Homonymy in the book of Lewis Carroll "Alice in Wonderland"

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Contents I. Introduction II. Theoretical Part II.1 Different classifications of expressive means II.1.1 Hellenistic Roman rhetoric system II.1.2 Stylistic theory and classification of expresssive means by G. Leech II.1.3 I. R.Galperin's classification of expressive means and stylistic devices II.1.4 Classification of expressive means and stylistic devices by Y.M.Skrebnev II.2 Homonyms II.2.1 Sources of Homonyms II.2.2 Classification of Homonyms II.2.3 Homonyms in the book II.3 Lewis Carroll and his book IV. Practical part Conclusion Bibliography I. Introduction The title of this work is "Homonymy in the book of Lewis Carroll "Alice in Wonderland". I chose this theme because I am going to be a teacher and this book is often used in the process of teaching

English - for example, some extracts of it are used in the school text-books as texts for reading and it would be useful for teachers to work on this book detaily. But this book is not only interesting in the case of teaching English, but also for personal intellectual maturity-the literary work of Lewis Carroll is known all over the world, it has the third place in the list of the most popular sources of quotation on the earth - after Bible and Shakespeare! No one can name himself "an educated person" if he has never read this book. This book is not just a simple funny fairy tale for children but adult people are interested in it, because they have grown up and managed to see things that a child is not able to notice: that Lewis Carroll was an extraordinary thinker.

"Alice in Wonderland" surprises an attentive reader with its logic puzzles, new look on the time and existence, quaint play on words, new linguistic discoveries, "new life" of folk-lore in the form of nonsense. This book is an object of searching for representatives of science: for mathematicians, physicists, philosophers, and, of course, for philologists. My diploma consists of two main parts: theoretical part, where are stated the definition of homonyms, their sources and classification, some facts about Lewis Carroll and his book and here I went into the examples of using homonymy with the purpose of creating humorous effect by the author of the book. The practical part includes questions on the theory and several exercises on homonymy mostly based on the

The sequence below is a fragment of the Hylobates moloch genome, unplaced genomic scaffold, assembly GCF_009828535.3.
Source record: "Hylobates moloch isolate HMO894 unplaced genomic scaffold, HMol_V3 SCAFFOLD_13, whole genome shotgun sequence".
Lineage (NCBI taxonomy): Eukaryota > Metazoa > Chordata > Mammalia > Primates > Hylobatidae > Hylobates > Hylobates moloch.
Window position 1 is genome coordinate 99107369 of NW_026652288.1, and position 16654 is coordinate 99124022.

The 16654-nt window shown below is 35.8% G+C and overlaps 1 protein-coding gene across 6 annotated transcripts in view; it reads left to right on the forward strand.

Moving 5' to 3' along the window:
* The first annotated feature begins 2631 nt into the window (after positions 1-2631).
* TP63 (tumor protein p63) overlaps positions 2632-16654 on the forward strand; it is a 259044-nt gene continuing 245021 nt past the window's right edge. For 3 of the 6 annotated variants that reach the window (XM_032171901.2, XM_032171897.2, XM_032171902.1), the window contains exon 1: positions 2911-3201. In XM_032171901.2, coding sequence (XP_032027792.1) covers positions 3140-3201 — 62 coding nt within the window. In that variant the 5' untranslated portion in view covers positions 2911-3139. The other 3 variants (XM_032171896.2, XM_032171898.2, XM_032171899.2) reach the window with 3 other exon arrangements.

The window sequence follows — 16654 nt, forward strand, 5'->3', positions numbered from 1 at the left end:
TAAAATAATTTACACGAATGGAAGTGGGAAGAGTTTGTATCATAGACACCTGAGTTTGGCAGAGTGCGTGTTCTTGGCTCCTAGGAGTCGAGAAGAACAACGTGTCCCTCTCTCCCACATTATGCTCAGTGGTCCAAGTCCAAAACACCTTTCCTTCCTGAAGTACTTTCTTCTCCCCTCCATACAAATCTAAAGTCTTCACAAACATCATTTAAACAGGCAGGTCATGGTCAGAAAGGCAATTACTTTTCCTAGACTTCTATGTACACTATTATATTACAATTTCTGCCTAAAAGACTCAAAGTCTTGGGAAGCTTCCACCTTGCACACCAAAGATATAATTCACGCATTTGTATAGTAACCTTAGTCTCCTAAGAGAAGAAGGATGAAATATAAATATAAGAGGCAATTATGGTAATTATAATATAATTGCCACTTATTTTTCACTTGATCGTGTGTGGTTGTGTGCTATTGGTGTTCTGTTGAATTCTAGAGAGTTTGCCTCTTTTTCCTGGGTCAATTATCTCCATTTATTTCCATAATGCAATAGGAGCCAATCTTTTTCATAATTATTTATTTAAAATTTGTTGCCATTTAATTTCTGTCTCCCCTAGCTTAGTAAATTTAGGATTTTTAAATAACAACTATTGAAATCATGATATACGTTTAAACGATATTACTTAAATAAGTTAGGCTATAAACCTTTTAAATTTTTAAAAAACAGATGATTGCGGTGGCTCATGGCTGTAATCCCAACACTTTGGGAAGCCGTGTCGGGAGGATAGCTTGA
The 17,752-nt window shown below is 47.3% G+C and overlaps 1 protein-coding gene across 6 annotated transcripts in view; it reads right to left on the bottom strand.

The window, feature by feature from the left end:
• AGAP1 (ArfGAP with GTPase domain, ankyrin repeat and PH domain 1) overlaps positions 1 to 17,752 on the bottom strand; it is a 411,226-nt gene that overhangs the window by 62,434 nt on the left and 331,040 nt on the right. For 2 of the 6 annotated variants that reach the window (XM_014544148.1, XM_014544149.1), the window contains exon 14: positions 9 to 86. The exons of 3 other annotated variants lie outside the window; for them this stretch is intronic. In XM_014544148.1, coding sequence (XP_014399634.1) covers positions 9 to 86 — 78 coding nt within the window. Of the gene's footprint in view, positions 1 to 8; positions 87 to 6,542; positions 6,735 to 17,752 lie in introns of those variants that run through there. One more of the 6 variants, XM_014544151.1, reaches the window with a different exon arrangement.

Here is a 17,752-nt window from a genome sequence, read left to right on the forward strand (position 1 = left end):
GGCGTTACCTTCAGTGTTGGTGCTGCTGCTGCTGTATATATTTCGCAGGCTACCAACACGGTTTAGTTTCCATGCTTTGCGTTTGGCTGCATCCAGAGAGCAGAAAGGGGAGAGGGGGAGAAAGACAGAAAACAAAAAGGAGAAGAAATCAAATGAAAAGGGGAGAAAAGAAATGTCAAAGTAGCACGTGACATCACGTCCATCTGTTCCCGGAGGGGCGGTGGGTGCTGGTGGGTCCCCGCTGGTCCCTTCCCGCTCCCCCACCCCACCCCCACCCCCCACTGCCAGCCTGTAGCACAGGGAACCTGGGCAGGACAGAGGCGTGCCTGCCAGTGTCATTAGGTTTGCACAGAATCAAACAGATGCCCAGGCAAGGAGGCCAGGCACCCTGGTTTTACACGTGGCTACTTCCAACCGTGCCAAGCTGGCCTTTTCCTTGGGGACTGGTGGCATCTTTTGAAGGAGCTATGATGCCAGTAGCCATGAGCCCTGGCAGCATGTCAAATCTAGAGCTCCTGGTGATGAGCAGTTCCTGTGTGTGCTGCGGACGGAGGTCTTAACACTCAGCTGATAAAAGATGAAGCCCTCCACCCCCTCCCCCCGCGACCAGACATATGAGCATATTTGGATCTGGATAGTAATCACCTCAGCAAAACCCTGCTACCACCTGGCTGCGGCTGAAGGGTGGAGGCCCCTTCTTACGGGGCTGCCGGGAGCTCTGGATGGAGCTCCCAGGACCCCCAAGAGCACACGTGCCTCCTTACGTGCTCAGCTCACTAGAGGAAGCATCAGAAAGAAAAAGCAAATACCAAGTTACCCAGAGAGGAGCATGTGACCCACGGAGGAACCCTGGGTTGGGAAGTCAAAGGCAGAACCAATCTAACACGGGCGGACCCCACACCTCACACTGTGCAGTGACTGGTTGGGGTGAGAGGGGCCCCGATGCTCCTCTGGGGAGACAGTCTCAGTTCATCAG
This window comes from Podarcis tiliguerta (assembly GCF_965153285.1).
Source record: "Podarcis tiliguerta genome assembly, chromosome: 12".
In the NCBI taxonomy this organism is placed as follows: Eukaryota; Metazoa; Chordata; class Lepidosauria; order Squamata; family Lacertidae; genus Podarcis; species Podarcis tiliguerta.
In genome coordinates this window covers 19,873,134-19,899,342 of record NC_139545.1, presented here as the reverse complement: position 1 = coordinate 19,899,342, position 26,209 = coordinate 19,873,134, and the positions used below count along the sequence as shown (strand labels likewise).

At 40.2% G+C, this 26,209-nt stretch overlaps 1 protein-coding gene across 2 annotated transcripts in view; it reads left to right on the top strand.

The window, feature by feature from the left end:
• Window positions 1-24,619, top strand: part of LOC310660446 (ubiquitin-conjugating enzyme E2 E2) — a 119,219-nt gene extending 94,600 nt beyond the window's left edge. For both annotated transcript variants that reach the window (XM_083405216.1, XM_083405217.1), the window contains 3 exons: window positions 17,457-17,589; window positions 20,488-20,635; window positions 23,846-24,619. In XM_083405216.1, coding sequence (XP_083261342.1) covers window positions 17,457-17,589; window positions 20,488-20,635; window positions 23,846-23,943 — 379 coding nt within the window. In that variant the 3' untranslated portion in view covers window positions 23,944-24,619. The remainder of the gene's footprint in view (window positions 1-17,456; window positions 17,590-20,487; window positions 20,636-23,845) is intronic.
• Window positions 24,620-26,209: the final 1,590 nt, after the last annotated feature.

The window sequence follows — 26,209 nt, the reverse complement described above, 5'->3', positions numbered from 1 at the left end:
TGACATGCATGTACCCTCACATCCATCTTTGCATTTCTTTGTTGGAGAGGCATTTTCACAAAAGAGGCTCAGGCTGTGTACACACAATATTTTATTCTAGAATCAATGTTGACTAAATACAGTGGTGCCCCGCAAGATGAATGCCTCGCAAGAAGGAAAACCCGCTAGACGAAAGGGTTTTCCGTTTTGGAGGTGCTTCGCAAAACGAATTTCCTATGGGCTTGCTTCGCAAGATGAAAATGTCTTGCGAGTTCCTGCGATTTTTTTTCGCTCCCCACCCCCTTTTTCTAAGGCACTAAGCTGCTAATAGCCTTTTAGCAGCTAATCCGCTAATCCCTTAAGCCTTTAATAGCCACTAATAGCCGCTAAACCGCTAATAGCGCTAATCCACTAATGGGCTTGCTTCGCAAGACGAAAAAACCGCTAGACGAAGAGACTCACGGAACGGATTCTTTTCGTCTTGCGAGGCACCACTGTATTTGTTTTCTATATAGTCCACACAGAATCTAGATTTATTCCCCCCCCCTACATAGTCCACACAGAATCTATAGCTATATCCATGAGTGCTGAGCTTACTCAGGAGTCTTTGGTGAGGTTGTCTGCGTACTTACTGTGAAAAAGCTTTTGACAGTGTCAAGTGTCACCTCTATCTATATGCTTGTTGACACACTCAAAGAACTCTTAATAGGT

extracts from the text of "Alice in Wonderland". I would recommend to use this work in the course of lexicology at the lessons on the themes "Homonymy" and "Stylistic devices". II. Theoretical Part II.1 Different classifications of expressive means In spite of the belief that rhetoric is an outmoded discipline it is in rhetoric that we find most of the terms contemporary stylistics generally employs as its metalanguage. Rhetoric is the initial source of information about metaphor, metonymy, epithet, antithesis, chiasmus, anaphora and many more. The classical rhetoric gave us still widely used terms of tropes and figures of speech. That is why before looking into the new stylistic theories and findings it's good to look back and see what's been there

for centuries. The problems of language in antique times became a concern of scholars because of the necessity to comment on literature and poetry. This necessity was caused by the fact that mythology and lyrical poetry was the study material on which the youth was brought up, taught to read and write and generally educated. Analysis of literary texts helped to transfer into the sphere of oratorical art the first philosophical notions and concepts. The first linguistic theory called sophistry appeared in the fifth century В. С Oration played a paramount role in the social and political life of Greece so the art of rhetoric developed into a school. Antique tradition ascribes some of the fundamental rhetorical notions to the Greek philosopher Gorgius (483-375 В. С). Together